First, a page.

I've been writing about inflight Wi-Fi since long before it was commercially available—for about 15 years! I was on the maiden voyage of the first domestically equipped plane using what's now known as Gogo's inflight solution, which relies on a cellular ground-based infrastructure using frequencies it won rights to at a federal auction. Internet service is now widely available from multiple providers in America who employ satellite instead of ground towers, and some airlines are even using service from different companies on different crafts and routes. (Outside of the US, service is more limited, but growing fast.)
The trouble right now is that too many people want to use Wi-Fi on a plane! It's a great, terrible problem that I wrote about in March 2015 for Fast Company: "How Terrible In-Flight Wi-Fi Will Finally Become A Thing Of The Past."
One of the most striking things I came away with from interviews for that article was that Gogo's CEO spoke openly about raising prices in order to tamp down demand—and it wasn't working. People would pay excessive amounts and be angry about it, which wasn't ideal. Gogo is upgrading service on many of its existing airlines' craft, going from about 3 to 10 Mbps, which should improve things. It has a hybrid offering that combines ground and satellite that will dramatically boost speeds and allow a single system to work over the U.S., over water, and beyond.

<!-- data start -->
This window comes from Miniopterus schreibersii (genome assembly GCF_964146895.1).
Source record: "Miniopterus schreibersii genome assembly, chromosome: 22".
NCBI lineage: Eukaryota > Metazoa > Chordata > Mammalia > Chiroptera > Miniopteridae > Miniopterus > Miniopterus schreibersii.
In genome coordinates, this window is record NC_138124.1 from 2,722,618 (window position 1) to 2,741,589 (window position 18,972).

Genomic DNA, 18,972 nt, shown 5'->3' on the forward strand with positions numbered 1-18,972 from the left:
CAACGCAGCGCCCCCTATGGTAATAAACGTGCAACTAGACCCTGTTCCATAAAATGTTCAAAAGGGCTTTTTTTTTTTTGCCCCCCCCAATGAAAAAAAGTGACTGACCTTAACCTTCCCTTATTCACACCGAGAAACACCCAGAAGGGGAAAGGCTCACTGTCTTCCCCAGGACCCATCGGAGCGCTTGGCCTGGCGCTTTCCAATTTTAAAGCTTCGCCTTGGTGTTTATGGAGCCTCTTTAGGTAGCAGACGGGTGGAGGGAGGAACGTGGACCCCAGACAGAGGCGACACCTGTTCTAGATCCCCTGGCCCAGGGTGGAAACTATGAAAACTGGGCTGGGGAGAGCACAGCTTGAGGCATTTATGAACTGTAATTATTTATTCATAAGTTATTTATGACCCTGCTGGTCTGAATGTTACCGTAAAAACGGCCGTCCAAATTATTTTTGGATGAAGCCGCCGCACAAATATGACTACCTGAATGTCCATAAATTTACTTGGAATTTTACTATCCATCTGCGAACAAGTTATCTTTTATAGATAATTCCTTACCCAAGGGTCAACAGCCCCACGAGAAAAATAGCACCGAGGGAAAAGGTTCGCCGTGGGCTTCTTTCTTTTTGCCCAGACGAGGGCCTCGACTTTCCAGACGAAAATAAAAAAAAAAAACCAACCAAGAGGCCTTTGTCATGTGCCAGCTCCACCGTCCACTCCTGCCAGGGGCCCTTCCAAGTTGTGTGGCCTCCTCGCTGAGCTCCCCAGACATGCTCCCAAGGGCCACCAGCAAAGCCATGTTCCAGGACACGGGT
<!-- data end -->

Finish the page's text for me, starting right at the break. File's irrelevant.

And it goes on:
In a story in today's New York Times, the CEO is quoted saying approximately the same thing in the face of complaints from users that are paying up to $40 per flight segment on peak days. He was aware when we spoke that there's a balance between suppressing demand and pissing off customers, and based on all I read, Gogo's service is overtaxed on many flights, and thus customers are both overpaying relative to value and pissed off about the price and quality. (I've had to request credits on a few flights I've used Gogo on.)
But there's a trick mentioned in the column, but not fully explained. (John Gruber was peeved about how it was presented.) If you purchase a 24-hour pass in advance, it's always $16 to use on any single airline, including across multiple segments, no matter what the current demand-based pricing is. These passes last for a year from purchase. If you know you'll be traveling in the next year and use Gogo service, buy one and keep it handy to offset the opportunity cost of a $40, single-segment fee.
Matthew Panzarino has an even better trick:
You can also pay $50 per month, with only a month-to-month commitment, for unlimited use across all Gogo-equipped planes for a single airline or $60 a month across all airlines. But if you don't remember to cancel your service, you're just handing over cash to Gogo.
Gogo has got to sort this out. Only about half the planes that use its service will have the 10 Mbps upgrade this year; many but not all of the rest will move up in 2016, or shift to another Internet provider. If they didn't charge the demand price, they'd have even more usage, but the cost and service quality are killing people attitudes towards them.